Former official doubts Vatican bank has fossil fuel investments

This article appears in the Laudato Si' at Five feature series. View the full series.

Vatican Bank annual report CROP.jpg

An illustration from the Vatican Bank's 2018 annual report (EarthBeat screengrab)
An illustration from the Vatican Bank's 2018 annual report (EarthBeat screengrab)

Rome — The Institute for the Works of Religion, commonly referred to as the "Vatican bank" or by its Italian acronym IOR, does not release information about its individual investments.

Analysts who follow Vatican financial matters say, however, that it is unlikely the institute is invested in the fossil fuel sector, following the traditionally conservative practice of European financial institutions to eschew investments in public equities in favor of safer treasury instruments.

Max Hohenberg, who served as a communications official at the institute from 2013 until 2015, told NCR that at the time of his employment with the organization it had no exposure to the fossil fuels sector.

Hohenberg said the lack of such exposure was primarily due to two reasons: that the institute does not finance corporations as other banks do, and does not invest in single stocks or bonds but government securities.

"De facto, the exposure was then zero," said Hohenberg. "But it's also fair to say ... it was not zero by choice but it was zero because of the way the IOR runs its activity."

"Whether in the meantime the IOR has introduced a specific policy in this regard I don't know — in practice it would not make a difference but it could be a welcomed signal," he said.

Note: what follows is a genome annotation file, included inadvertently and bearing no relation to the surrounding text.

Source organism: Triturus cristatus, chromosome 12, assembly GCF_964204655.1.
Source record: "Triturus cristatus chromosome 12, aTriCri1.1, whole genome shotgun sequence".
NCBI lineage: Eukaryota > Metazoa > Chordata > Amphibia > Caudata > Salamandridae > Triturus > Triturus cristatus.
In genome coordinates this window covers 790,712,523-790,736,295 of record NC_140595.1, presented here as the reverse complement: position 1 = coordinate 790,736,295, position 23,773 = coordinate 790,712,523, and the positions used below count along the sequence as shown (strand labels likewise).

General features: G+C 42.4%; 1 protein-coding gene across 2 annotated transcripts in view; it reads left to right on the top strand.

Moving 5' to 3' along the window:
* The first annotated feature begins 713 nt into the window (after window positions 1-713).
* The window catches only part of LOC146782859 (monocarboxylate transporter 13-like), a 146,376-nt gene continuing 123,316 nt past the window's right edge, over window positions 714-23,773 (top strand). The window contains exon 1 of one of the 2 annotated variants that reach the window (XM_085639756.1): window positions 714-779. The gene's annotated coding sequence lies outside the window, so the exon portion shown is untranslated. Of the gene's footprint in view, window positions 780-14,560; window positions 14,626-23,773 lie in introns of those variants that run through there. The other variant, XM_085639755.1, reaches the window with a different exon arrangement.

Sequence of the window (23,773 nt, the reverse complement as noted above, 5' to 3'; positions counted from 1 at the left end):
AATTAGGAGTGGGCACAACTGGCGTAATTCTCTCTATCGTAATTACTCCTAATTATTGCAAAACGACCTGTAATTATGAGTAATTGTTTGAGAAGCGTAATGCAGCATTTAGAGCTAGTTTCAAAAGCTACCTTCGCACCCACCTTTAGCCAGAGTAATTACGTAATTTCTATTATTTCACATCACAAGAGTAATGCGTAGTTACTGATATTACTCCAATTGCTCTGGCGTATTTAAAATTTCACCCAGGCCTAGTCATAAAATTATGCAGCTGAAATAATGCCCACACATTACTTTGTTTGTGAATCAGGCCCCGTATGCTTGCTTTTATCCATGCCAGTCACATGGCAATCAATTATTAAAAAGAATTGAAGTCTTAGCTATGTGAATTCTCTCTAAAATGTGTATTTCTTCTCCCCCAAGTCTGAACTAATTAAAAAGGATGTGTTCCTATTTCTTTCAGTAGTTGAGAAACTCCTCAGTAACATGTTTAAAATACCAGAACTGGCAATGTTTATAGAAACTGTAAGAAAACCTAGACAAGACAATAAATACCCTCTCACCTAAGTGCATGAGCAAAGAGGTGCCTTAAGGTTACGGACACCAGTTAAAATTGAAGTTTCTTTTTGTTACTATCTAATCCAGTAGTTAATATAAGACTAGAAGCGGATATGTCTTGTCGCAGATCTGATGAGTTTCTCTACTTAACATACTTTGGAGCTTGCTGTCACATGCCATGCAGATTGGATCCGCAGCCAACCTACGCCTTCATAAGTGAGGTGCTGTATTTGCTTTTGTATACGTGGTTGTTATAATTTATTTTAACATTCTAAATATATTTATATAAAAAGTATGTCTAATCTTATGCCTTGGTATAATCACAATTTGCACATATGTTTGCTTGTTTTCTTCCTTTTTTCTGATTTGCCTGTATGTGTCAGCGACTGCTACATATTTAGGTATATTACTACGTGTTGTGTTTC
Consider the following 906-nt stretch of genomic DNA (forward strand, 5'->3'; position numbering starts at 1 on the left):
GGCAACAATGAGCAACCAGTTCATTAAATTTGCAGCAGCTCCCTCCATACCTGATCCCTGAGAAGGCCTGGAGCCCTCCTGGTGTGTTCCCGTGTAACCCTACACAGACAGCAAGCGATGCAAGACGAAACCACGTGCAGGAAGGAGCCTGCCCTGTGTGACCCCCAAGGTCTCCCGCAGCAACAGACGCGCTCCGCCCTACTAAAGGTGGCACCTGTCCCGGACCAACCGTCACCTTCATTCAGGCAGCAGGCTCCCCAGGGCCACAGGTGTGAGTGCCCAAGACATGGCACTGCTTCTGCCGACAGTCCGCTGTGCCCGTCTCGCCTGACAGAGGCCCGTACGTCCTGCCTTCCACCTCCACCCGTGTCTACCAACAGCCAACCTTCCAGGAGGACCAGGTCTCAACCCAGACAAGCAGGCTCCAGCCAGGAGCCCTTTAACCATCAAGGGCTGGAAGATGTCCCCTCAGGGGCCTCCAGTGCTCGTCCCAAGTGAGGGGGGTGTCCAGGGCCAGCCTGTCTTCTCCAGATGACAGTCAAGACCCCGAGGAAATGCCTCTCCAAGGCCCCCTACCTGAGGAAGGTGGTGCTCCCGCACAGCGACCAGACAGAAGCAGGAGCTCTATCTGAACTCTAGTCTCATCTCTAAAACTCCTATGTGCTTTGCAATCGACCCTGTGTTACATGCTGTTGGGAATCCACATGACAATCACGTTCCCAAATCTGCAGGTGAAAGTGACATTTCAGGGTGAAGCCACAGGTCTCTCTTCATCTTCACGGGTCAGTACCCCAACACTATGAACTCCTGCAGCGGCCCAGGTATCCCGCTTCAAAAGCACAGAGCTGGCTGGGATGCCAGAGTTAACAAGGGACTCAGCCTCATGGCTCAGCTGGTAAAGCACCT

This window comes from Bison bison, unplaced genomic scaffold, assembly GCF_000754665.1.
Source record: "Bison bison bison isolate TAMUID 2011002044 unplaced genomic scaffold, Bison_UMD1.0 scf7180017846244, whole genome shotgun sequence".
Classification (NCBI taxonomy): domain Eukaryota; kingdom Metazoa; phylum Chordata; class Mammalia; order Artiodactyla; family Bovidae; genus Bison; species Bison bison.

The institute has been the center of various financial scandals in the past. It has been the subject of significant reform efforts under the papacies of Benedict XVI and Francis.

Its main purpose, outlined in new statutes approved by Francis in August 2019, is to provide a banking structure for legal entities recognized by the Vatican City State. These entities often include religious orders based in countries with unstable economic systems, which would otherwise have few options for reliable banking services.

The institute releases an annual report each year. It usually identifies the institute's overall profit and loss figures, but not specifics of its investments.

The 2018 report, the last available, showed total assets of about 5 billion euro ($5.4 billion) and a profit of 17.5 million euro ($18.9 million) that year, meaning the institution has a budget about half that of the state of Rhode Island.

In his note accompanying the report, Gian Franco Mammi, the institute's director general, said it seeks to make investments "in line with the Social Doctrine of the Catholic Church" and has "expressed its commitment to contribute to the 'care of the common home,' " as stressed by Francis in his 2015 encyclical "Laudato Si', on Care for Our Common Home." The IOR also released a statement in 2018 headlined "Investments consistent with the Catholic Faith."

Mammi did not specifically say whether the institute maintains investments in the fossil fuel sector, and did not respond to an NCR request on the matter. The Vatican press office also did not respond to such a request.

[Joshua J. McElwee is NCR Vatican correspondent. His email address is jmcelwee@ncronline.org. Follow him on Twitter @joshjmac.]

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